I'm not a cyclist now but I used to be one, a very long time ago - in London. Below, I mention an incident which affected me whilst cycling in London. There are difficulties in promoting cycling. The Green Party isn't honest about these difficulties.  I see the need to take account of disadvantages as well as advantages. Very often, a course of action is promoted without taking account of the disadvantages. I call this 'alignment,' the pretence that all the advantages lie with the course of action being promoted. The Green Party uses this tactic again and again.

In the case of cycling, it's obviously true that cycling has vastly less impact upon the environment than driving. The industrial processes needed to manufacture bikes cause pollution but cycling causes no pollution. Does this mean that everyone who can realistically cycle rather than drive should buy a bike, if they don't have one already, and cycle rather than drive? There are difficulties here.

If arguments for and arguments against cycling are presented in two columns, for and against, the issue of safety would have to be entered in the column 'against.' First, some data from the UK government, followed by a personal experience of mine. An extract from the site,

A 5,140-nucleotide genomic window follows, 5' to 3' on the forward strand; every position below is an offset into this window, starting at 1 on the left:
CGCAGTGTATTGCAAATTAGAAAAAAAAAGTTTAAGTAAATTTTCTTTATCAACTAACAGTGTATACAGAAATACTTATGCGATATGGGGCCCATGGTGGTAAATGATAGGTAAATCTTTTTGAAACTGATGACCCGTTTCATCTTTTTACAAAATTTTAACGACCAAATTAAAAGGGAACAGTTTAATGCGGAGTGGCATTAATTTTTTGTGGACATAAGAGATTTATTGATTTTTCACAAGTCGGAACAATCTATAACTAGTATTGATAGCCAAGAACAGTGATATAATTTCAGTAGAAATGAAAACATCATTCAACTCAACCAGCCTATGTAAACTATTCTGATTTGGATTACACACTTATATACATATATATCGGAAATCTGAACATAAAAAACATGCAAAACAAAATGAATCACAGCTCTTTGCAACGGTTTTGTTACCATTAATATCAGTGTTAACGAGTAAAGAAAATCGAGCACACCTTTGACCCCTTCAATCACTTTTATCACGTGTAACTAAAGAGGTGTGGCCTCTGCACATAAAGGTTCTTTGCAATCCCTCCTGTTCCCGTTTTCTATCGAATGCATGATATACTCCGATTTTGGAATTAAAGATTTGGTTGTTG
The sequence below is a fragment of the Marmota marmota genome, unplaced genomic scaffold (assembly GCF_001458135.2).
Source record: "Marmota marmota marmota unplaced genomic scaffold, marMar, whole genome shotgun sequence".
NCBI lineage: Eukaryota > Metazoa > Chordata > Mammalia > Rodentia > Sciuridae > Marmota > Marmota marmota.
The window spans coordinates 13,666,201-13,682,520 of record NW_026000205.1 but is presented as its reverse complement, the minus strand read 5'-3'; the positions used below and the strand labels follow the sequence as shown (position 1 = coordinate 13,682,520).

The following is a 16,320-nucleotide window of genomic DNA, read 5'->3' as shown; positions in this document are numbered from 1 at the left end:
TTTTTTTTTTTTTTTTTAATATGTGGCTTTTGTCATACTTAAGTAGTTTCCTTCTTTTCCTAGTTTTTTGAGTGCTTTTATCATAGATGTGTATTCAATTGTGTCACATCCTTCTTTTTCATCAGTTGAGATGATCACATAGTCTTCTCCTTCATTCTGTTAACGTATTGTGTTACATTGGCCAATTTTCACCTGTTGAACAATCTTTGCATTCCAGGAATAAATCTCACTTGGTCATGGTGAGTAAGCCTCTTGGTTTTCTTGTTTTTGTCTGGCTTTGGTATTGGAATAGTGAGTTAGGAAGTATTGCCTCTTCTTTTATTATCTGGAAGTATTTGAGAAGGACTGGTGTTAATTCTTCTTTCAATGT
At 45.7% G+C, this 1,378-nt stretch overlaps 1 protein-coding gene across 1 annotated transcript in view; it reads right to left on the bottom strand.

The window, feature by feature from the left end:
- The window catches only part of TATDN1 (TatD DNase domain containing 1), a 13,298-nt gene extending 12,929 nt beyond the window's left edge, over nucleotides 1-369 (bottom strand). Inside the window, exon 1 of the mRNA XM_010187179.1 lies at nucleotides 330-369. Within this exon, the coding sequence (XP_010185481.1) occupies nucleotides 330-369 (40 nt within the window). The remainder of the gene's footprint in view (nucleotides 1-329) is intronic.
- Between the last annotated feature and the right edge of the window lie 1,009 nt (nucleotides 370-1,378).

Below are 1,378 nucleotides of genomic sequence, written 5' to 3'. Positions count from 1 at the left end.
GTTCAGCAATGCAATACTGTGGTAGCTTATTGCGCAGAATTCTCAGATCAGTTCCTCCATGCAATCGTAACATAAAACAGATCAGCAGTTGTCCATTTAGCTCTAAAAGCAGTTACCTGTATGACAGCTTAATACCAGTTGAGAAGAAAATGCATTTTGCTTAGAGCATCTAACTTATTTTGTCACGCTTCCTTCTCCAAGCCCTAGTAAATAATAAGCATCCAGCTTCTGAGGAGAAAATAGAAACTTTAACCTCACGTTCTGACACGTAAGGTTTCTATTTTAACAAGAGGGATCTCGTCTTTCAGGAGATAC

Pedal cyclists are one of the vulnerable user groups. They are not protected by a vehicle body in the same way car users are, and tend to be harder for drivers to see on the road. They are, therefore, particularly susceptible to injuries.

It should be noted that it has been long known that a considerable percentage of non-fatal casualties are not reported to the police. Non-fatal casualties for pedal cyclists are amongst the most likely to be under-reported in road casualty data since cyclists have no obligation to inform the police of collisions. This should be borne in mind when analysing and interpreting the data.

Between 2004 and 2021:

  • fatalities decreased from 134 to 111 (-17%)